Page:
This is where things get a little harder. Triggers like temperature and what I ingest are easy to identify, and are within my control, so I can essentially try to reduce my tics to some extent by keeping an eye on these. Things like managing my anxiety however, requires a lot more work and effort as I’ve already mentioned.

As well as TS, I suffer with Generalized Anxiety Disorder (GAD). Anxiety is a common co-occurring condition of TS, and if you’re not familiar with it I strongly encourage you to read my post on it here. It means about a hundred times a day I am worrying about any combination of things… Late trains, work stuff, thinking I’ve left the oven on, boys being dickheads, money, wondering if my dog knows I love him, acne, am I investing enough in my pension etc. These perceived worries or “threats” release chemicals in my brain, which results in tics. Even if I’m not consciously choosing to think about these things, I’m fairly certain there’s some kind of constant debate happening inside the back of my head. So yeah, if I’ve got some big stuff going on in my life that I might see as a reason to be anxious, chances are my tics are exasperated.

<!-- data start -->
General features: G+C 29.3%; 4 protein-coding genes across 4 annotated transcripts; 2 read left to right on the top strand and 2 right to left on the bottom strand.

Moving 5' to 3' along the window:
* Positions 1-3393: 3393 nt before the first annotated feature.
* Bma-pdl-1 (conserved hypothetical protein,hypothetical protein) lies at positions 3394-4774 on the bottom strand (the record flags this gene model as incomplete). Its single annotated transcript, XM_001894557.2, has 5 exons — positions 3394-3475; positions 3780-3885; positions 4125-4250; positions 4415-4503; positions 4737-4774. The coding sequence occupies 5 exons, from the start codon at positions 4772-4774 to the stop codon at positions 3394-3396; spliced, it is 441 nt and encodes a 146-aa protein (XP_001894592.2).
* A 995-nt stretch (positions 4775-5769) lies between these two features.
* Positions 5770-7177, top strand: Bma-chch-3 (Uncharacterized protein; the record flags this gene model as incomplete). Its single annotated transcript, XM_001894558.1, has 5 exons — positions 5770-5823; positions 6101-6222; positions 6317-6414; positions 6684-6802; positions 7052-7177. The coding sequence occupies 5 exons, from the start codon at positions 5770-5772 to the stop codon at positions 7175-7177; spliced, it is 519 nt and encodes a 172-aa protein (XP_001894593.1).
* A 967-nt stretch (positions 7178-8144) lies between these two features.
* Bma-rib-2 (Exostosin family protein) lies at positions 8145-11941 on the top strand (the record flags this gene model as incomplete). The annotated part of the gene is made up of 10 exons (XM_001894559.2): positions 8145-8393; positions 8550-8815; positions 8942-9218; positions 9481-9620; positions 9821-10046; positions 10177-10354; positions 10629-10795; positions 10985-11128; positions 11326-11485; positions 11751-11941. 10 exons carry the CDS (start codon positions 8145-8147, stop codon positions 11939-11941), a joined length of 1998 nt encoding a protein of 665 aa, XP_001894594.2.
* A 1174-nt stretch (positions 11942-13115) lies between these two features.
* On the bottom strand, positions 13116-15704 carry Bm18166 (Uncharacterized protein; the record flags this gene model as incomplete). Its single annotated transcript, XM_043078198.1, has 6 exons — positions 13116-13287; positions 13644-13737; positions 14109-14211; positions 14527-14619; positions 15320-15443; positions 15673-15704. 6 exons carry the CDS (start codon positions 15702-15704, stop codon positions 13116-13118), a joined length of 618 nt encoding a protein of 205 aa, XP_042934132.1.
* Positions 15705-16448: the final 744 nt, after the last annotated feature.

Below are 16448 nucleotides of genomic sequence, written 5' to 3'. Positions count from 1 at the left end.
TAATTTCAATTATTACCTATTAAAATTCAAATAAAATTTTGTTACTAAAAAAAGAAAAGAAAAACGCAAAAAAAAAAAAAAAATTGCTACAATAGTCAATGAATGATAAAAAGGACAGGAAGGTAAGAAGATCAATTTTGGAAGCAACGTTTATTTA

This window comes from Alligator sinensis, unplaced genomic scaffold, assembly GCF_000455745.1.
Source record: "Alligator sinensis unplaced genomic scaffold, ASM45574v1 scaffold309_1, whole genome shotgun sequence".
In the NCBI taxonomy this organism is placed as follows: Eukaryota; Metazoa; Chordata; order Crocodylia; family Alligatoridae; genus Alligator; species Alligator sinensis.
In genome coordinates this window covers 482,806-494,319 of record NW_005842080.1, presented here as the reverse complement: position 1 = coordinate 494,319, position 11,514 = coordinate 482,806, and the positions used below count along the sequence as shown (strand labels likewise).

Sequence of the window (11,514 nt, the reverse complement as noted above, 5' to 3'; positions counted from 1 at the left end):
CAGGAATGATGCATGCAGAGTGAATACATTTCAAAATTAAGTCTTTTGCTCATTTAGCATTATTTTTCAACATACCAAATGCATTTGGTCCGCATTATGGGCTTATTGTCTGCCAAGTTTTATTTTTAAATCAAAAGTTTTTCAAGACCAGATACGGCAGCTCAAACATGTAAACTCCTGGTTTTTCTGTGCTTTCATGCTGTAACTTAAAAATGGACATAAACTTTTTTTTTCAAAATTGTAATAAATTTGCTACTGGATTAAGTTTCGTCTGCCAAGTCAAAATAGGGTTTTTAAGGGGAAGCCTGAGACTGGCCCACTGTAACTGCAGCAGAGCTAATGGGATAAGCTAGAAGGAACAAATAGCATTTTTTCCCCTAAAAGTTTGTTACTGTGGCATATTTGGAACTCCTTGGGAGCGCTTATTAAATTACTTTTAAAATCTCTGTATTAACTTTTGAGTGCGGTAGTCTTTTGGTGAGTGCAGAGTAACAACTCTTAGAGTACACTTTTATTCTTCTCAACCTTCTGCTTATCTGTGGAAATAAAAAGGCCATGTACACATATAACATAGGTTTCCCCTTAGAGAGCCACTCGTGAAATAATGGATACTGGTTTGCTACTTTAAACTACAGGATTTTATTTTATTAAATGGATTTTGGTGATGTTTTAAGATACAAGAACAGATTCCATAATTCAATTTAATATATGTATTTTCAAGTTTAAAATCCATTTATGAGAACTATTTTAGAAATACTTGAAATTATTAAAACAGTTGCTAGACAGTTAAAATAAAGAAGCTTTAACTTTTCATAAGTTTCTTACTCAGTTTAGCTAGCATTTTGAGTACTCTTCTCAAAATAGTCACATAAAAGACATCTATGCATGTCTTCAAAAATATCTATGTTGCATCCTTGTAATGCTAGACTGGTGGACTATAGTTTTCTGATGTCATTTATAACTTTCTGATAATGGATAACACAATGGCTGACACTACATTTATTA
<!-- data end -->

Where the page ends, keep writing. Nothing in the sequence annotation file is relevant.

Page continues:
4. Excitement

It’s not all doom and gloom my friends, sometimes I may find I tic for more positive reasons. I might be feeling extremely happy or excited about something, and find myself on a bit of a high I guess. I could just simply be having a good day, or received some exciting news. Maybe I’ve been to see my favourite band play a show, or I’ve spotted that Jaffa Cakes are on 2 for 1 in Sainsburys. Again, similar to anxiety, it’s just going back to that idea that there’s chemicals in my brain being transmitted, for whatever reason that may be – positive or negative, and my tics are simply a result of that. Interestingly, I’ve heard that feeling nervous, whether it’s for reasons of excitement or dread, will result in a similar reaction in the brain, so can be easily confused. Apparently that’s why some people bail on their own weddings. They’re feeling nervous and err on the side of caution, presuming it’s a negative feeling – doubt. Basically what I mean is, for me it doesn’t seem to matter if it’s a good or bad situation or feeling, I still tic all the same.